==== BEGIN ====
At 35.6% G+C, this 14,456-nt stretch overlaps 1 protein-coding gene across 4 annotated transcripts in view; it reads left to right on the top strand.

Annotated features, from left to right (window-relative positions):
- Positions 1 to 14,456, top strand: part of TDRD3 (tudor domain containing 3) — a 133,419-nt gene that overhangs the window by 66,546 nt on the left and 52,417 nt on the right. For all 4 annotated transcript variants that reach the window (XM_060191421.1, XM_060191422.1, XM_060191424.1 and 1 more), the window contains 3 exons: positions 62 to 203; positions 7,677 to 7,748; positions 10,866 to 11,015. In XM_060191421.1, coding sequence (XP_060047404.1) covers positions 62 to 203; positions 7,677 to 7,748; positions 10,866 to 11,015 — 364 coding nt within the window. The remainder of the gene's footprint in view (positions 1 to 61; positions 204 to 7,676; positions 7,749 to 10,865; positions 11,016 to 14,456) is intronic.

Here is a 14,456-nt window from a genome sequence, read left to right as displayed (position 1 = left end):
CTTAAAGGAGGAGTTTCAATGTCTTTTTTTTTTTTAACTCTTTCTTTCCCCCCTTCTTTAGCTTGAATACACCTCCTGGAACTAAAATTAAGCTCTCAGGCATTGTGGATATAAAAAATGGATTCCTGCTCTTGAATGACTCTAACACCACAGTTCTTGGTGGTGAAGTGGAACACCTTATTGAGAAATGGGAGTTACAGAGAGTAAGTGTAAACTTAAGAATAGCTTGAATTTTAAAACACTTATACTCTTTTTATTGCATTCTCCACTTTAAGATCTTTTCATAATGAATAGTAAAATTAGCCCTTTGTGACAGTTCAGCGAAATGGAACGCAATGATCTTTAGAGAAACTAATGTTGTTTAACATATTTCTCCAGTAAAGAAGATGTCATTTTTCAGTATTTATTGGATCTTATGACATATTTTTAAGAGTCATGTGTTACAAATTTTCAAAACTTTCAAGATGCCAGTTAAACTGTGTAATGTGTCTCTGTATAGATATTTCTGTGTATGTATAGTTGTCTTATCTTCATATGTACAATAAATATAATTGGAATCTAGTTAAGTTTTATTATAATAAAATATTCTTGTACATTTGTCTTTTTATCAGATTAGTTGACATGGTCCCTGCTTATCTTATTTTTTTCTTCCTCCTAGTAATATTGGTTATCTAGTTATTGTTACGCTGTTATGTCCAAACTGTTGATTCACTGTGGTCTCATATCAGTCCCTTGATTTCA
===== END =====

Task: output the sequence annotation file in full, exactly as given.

At 35.6% G+C, this 14,456-nt stretch overlaps 1 protein-coding gene across 4 annotated transcripts in view; it reads left to right on the top strand.

Annotated features, from left to right (window-relative positions):
- Positions 1 to 14,456, top strand: part of TDRD3 (tudor domain containing 3) — a 133,419-nt gene that overhangs the window by 66,546 nt on the left and 52,417 nt on the right. For all 4 annotated transcript variants that reach the window (XM_060191421.1, XM_060191422.1, XM_060191424.1 and 1 more), the window contains 3 exons: positions 62 to 203; positions 7,677 to 7,748; positions 10,866 to 11,015. In XM_060191421.1, coding sequence (XP_060047404.1) covers positions 62 to 203; positions 7,677 to 7,748; positions 10,866 to 11,015 — 364 coding nt within the window. The remainder of the gene's footprint in view (positions 1 to 61; positions 204 to 7,676; positions 7,749 to 10,865; positions 11,016 to 14,456) is intronic.

Here is a 14,456-nt window from a genome sequence, read left to right as displayed (position 1 = left end):
CTTAAAGGAGGAGTTTCAATGTCTTTTTTTTTTTTAACTCTTTCTTTCCCCCCTTCTTTAGCTTGAATACACCTCCTGGAACTAAAATTAAGCTCTCAGGCATTGTGGATATAAAAAATGGATTCCTGCTCTTGAATGACTCTAACACCACAGTTCTTGGTGGTGAAGTGGAACACCTTATTGAGAAATGGGAGTTACAGAGAGTAAGTGTAAACTTAAGAATAGCTTGAATTTTAAAACACTTATACTCTTTTTATTGCATTCTCCACTTTAAGATCTTTTCATAATGAATAGTAAAATTAGCCCTTTGTGACAGTTCAGCGAAATGGAACGCAATGATCTTTAGAGAAACTAATGTTGTTTAACATATTTCTCCAGTAAAGAAGATGTCATTTTTCAGTATTTATTGGATCTTATGACATATTTTTAAGAGTCATGTGTTACAAATTTTCAAAACTTTCAAGATGCCAGTTAAACTGTGTAATGTGTCTCTGTATAGATATTTCTGTGTATGTATAGTTGTCTTATCTTCATATGTACAATAAATATAATTGGAATCTAGTTAAGTTTTATTATAATAAAATATTCTTGTACATTTGTCTTTTTATCAGATTAGTTGACATGGTCCCTGCTTATCTTATTTTTTTCTTCCTCCTAGTAATATTGGTTATCTAGTTATTGTTACGCTGTTATGTCCAAACTGTTGATTCACTGTGGTCTCATATCAGTCCCTTGATTTCA